No MeSH data available.


Related in: MedlinePlus

Effect of PTN-siRNA on RPE cells and HUVECs.PTN expression in human RPE cells and HUVECs was significantly knocked down in PTN-siRNA treated groups at the mRNA level, as measured by real-time RT-PCR 48 h after transfection. There’s no difference in NC and NS groups. The expression of NC was set to 100%. Data are expressed as the means ± SD of results from at least three independent experiments (**P < 0.01).
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pone.0115523.g003: Effect of PTN-siRNA on RPE cells and HUVECs.PTN expression in human RPE cells and HUVECs was significantly knocked down in PTN-siRNA treated groups at the mRNA level, as measured by real-time RT-PCR 48 h after transfection. There’s no difference in NC and NS groups. The expression of NC was set to 100%. Data are expressed as the means ± SD of results from at least three independent experiments (**P < 0.01).

Mentions: The effectiveness of PTN-siRNA transfection into RPE cells and HUVECs was determined by real-time RT-PCR and cell immunofluorescence. RT-PCR demonstrated that PTN-siRNA specifically reduced PTN mRNA levels in RPE cells and HUVECs (P < 0.01; Fig. 3). There was no significant difference between the non-silencing-siRNA-treated group (NS) and normal control (NC) cells (P > 0.05). Immunocytochemical imaging of PTN expression in cells further confirmed PTN knockdown (Fig. 4). The fluorescence intensity representing PTN expression in NC (Fig. 4A, 4B) and NS (Fig. 4C, 4D) was very strong, but the expression level in PTN-siRNA-transfected cells (Fig. 4E, 4F) was barely detectable. These results demonstrated that we successfully generated specific knockdown reagents that selectively target PTN in RPE cells and HUVECs.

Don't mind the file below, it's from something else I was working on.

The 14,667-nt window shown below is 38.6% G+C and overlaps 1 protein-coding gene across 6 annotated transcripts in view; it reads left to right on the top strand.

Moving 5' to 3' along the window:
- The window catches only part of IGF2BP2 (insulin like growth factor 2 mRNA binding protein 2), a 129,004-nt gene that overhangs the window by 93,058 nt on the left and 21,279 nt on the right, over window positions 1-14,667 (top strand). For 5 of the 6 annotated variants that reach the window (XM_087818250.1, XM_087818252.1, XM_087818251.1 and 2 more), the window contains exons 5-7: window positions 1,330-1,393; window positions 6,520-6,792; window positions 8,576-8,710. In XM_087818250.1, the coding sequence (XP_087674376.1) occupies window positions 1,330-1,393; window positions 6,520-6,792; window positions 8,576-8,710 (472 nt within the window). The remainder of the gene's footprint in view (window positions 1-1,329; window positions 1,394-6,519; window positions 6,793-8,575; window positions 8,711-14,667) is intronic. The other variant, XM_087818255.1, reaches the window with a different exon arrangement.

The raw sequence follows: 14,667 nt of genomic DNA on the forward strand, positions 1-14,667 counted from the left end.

The effects of pleiotrophin in proliferative diabetic retinopathy.

Zhu X, Bai Y, Yu W, Pan C, Jin E, Song D, Xu Q, Yao Y, Huang L, Tao Y, Li X, Zhao M - PLoS ONE (2015)

Effect of PTN-siRNA on RPE cells and HUVECs.PTN expression in human RPE cells and HUVECs was significantly knocked down in PTN-siRNA treated groups at the mRNA level, as measured by real-time RT-PCR 48 h after transfection. There’s no difference in NC and NS groups. The expression of NC was set to 100%. Data are expressed as the means ± SD of results from at least three independent experiments (**P < 0.01).